Next week, a group of Bay Area non-profits, businesses and African-American leaders will gather for a “State of the Race” convention to discuss strategies to improve the quality of life and economic status of local African-Americans. The meeting follows the release of data indicating high levels of economic distress and Black population flight from some Bay Area cities.

Jason Trimiew, director of business development for the Roberts Enterprise Development Fund (REDF)
Shawn Ginwright, associate professor of education in the Africana Studies Department and senior research associate for the Cesar Chavez Institute for Public Policy at San Francisco State University
Lena Miller, founder and co-executive director of Hunter's Point Family, a community-based development organization for at-risk Bayview Hunter's Point families
Jennifer B. Lyle, chief of operations for Building Blocks for Kids Collaborative, which focuses on the success of young people and their families living in Richmond's Iron Triangle

  • erictremont

    If a right-wing city experienced the level of Black flight that Oakland and San Francisco have experienced in recent years, the city’s political establishment would be accused of racial and ethnic cleansing.  Obviously, the misguided housing, education, law enforcement, and economic policies that Oakland and San Francisco have implemented have been a disaster for their Black communties.  When will the denialism stop?  Probably never.

    • Pittsburg’er

      Where exactly is that right-wing city with a signficant enough African American population to experience flight?

      • erictremont

        I am not sure if such a city actually exists, but my point is this: let’s pretend that Charlotte NC had a right wing mayor and city council, and it adopted policies which made housing more expensive, made schools more dysfunctional, and made crime go up, etc.  As a result of these policies, Blacks fled the city in droves.  I maintain that if such a scenario played out, the mayor and city council would be accused of promoting policies that amounted to racial and ethnic cleansing.

  • raymond

    I just want to say there are positive things happening in Richmond.
    Last Sunday, Richmond’s only bike shop Richmond Spokes had a grand opening with music, free food and even the mayor showed up. I was there,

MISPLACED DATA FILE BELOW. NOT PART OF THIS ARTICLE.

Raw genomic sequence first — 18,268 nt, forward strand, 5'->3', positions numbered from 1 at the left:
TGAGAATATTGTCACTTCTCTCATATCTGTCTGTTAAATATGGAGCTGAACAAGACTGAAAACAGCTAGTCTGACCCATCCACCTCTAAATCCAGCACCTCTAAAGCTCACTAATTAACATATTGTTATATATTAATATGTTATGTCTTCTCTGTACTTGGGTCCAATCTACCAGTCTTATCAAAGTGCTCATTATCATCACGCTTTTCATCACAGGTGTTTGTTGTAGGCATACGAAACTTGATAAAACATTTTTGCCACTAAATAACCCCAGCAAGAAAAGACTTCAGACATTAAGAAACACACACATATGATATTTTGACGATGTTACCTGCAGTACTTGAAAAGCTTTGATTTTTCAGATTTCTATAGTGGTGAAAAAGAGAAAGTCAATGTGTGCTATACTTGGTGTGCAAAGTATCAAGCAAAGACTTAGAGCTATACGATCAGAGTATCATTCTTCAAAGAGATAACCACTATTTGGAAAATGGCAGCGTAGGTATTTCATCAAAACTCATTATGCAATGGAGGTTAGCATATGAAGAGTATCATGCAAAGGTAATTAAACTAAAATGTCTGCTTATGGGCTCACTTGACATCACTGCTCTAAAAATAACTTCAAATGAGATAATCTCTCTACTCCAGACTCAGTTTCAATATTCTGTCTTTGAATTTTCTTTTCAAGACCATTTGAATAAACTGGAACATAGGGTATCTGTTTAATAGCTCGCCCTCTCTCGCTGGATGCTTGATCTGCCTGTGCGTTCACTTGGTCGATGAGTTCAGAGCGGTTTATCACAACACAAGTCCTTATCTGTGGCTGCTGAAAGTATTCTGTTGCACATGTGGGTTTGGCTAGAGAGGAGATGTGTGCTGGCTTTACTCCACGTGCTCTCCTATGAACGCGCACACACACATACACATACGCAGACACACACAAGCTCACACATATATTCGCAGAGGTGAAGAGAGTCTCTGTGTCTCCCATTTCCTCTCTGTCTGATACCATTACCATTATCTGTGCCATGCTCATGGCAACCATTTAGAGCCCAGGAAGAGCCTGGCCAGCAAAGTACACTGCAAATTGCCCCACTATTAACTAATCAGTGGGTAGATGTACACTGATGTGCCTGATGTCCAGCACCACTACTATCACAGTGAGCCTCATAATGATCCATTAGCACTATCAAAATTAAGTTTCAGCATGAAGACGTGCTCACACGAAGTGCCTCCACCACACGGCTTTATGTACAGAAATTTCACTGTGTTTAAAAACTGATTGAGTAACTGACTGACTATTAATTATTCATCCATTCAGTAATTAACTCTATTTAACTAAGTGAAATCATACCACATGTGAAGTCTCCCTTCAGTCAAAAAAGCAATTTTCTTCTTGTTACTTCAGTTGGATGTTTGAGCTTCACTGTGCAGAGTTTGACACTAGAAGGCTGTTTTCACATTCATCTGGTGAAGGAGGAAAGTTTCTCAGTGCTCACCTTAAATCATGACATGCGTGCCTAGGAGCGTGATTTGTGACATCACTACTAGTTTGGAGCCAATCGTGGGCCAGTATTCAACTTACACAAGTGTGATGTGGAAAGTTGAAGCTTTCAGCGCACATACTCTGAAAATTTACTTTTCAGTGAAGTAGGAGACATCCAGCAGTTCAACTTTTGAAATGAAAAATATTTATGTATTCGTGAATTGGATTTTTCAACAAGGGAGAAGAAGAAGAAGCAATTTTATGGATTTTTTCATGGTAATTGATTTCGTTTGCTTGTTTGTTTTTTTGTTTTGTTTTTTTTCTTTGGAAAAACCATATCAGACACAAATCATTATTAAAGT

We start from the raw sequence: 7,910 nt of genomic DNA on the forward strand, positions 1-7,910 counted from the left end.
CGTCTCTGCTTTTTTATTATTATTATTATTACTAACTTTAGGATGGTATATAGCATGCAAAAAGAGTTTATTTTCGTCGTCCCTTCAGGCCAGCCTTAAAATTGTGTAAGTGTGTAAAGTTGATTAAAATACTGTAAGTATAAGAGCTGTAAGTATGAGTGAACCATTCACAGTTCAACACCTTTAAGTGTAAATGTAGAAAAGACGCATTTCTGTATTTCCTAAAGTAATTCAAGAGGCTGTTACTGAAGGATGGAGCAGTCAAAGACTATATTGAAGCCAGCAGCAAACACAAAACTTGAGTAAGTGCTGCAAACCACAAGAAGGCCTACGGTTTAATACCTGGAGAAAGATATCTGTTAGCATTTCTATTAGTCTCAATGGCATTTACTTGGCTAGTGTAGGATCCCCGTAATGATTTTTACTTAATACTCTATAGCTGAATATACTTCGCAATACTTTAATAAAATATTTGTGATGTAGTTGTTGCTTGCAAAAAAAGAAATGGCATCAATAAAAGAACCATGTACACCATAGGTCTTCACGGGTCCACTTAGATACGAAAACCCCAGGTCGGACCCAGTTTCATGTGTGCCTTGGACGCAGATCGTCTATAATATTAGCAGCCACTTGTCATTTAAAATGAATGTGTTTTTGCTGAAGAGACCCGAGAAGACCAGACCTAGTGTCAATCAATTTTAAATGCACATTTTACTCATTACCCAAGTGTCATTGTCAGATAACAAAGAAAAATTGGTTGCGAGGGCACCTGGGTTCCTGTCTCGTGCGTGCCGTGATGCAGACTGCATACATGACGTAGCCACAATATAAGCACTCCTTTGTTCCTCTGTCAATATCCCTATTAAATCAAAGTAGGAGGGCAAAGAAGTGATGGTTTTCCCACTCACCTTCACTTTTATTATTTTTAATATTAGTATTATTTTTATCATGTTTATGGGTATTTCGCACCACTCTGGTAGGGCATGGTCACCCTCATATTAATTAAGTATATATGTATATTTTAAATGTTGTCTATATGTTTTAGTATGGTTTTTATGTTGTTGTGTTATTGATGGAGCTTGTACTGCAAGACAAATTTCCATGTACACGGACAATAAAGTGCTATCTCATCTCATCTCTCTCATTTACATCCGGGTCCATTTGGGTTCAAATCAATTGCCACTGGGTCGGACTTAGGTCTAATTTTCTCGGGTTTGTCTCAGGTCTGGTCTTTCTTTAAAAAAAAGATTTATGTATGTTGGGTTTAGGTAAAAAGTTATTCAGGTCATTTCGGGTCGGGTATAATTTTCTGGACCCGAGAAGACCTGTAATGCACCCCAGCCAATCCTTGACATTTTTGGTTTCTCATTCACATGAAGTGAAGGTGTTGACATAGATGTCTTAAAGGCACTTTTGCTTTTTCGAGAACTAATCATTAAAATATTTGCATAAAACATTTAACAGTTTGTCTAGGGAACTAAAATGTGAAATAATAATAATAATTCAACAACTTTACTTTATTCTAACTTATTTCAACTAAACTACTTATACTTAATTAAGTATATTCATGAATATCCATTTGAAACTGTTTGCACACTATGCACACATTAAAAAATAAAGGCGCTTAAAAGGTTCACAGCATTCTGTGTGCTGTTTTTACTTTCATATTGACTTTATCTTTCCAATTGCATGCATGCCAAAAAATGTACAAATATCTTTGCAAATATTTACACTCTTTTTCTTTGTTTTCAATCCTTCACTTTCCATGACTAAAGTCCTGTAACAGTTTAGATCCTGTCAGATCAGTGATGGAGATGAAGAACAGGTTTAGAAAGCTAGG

and it was a really positive, racially mixed group, and by the way, their executive director is black and has developed a program where kids learn how to fix bikes and gain an entrepreneurial spirit while doing so giving them a positive role model to what is possible.

  • Michele Rutherford

    The panelists are spot on related to the issues of what needs to be done differently.  I have worked on Family and Children’s issues in communities of color, particularly Bayview Hunters Point and Visitation Valley, over the past 20 years.  We are losing our infrastructure of black institutions which is who the families and community trust.   Moreover, we need to start with families when their children are young, providing hope, much like Jeffrey Canada has done in Harlem.  Early interventions and helping children and their families arrive at school confident, socialized and ready to succeed in school is an important formula for turning things around.  There are MANY public policies that don’t support this, but we are moving in the right direction.  Having partners anchored in the community is essential in making this work happen and in building trust.   Making sure families in low income families have access to quality early care and education is critical. This means ensuring that we are reaching and supporting the providers that are caring for children and that all families have access to affordable quality care that includes family support and peer support.  I agree with the panelist’s points about the healing that is needed, including physical and psychic healing.  How do we get access to the conference to connect resources with those who are instilling hope?